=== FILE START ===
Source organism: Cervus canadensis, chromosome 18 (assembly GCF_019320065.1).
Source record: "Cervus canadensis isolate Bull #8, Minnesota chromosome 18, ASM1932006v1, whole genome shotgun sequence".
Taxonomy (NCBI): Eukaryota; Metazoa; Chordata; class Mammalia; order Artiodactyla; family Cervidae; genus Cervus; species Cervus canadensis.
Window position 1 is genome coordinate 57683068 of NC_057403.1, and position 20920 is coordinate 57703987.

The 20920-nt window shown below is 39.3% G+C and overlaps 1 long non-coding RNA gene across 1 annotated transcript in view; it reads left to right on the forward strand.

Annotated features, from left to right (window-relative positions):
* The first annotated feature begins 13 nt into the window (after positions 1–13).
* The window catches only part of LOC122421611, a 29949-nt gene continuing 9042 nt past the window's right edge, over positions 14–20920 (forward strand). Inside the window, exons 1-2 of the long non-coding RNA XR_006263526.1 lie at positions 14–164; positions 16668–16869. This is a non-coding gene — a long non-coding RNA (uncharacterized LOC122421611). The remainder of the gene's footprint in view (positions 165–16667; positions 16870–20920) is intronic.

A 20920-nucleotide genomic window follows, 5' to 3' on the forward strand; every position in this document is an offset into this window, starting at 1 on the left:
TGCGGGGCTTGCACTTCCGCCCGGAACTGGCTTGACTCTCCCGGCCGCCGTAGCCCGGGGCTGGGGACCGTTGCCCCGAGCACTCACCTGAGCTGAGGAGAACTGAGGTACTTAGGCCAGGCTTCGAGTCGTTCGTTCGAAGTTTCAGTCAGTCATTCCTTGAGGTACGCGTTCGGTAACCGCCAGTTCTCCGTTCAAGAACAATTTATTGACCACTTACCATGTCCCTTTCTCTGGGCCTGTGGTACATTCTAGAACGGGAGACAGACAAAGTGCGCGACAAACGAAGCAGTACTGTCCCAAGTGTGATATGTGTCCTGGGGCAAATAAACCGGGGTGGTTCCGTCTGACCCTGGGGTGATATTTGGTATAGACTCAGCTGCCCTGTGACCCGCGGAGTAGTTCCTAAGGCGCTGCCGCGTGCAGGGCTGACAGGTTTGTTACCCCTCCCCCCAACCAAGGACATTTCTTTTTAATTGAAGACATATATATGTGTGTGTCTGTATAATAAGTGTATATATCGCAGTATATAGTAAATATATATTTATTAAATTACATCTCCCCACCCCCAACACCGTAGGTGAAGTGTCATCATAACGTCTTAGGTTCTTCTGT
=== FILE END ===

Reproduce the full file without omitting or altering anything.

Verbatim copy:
Source organism: Cervus canadensis, chromosome 18 (assembly GCF_019320065.1).
Source record: "Cervus canadensis isolate Bull #8, Minnesota chromosome 18, ASM1932006v1, whole genome shotgun sequence".
Taxonomy (NCBI): Eukaryota; Metazoa; Chordata; class Mammalia; order Artiodactyla; family Cervidae; genus Cervus; species Cervus canadensis.
Window position 1 is genome coordinate 57683068 of NC_057403.1, and position 20920 is coordinate 57703987.

The 20920-nt window shown below is 39.3% G+C and overlaps 1 long non-coding RNA gene across 1 annotated transcript in view; it reads left to right on the forward strand.

Annotated features, from left to right (window-relative positions):
* The first annotated feature begins 13 nt into the window (after positions 1–13).
* The window catches only part of LOC122421611, a 29949-nt gene continuing 9042 nt past the window's right edge, over positions 14–20920 (forward strand). Inside the window, exons 1-2 of the long non-coding RNA XR_006263526.1 lie at positions 14–164; positions 16668–16869. This is a non-coding gene — a long non-coding RNA (uncharacterized LOC122421611). The remainder of the gene's footprint in view (positions 165–16667; positions 16870–20920) is intronic.

A 20920-nucleotide genomic window follows, 5' to 3' on the forward strand; every position in this document is an offset into this window, starting at 1 on the left:
TGCGGGGCTTGCACTTCCGCCCGGAACTGGCTTGACTCTCCCGGCCGCCGTAGCCCGGGGCTGGGGACCGTTGCCCCGAGCACTCACCTGAGCTGAGGAGAACTGAGGTACTTAGGCCAGGCTTCGAGTCGTTCGTTCGAAGTTTCAGTCAGTCATTCCTTGAGGTACGCGTTCGGTAACCGCCAGTTCTCCGTTCAAGAACAATTTATTGACCACTTACCATGTCCCTTTCTCTGGGCCTGTGGTACATTCTAGAACGGGAGACAGACAAAGTGCGCGACAAACGAAGCAGTACTGTCCCAAGTGTGATATGTGTCCTGGGGCAAATAAACCGGGGTGGTTCCGTCTGACCCTGGGGTGATATTTGGTATAGACTCAGCTGCCCTGTGACCCGCGGAGTAGTTCCTAAGGCGCTGCCGCGTGCAGGGCTGACAGGTTTGTTACCCCTCCCCCCAACCAAGGACATTTCTTTTTAATTGAAGACATATATATGTGTGTGTCTGTATAATAAGTGTATATATCGCAGTATATAGTAAATATATATTTATTAAATTACATCTCCCCACCCCCAACACCGTAGGTGAAGTGTCATCATAACGTCTTAGGTTCTTCTGT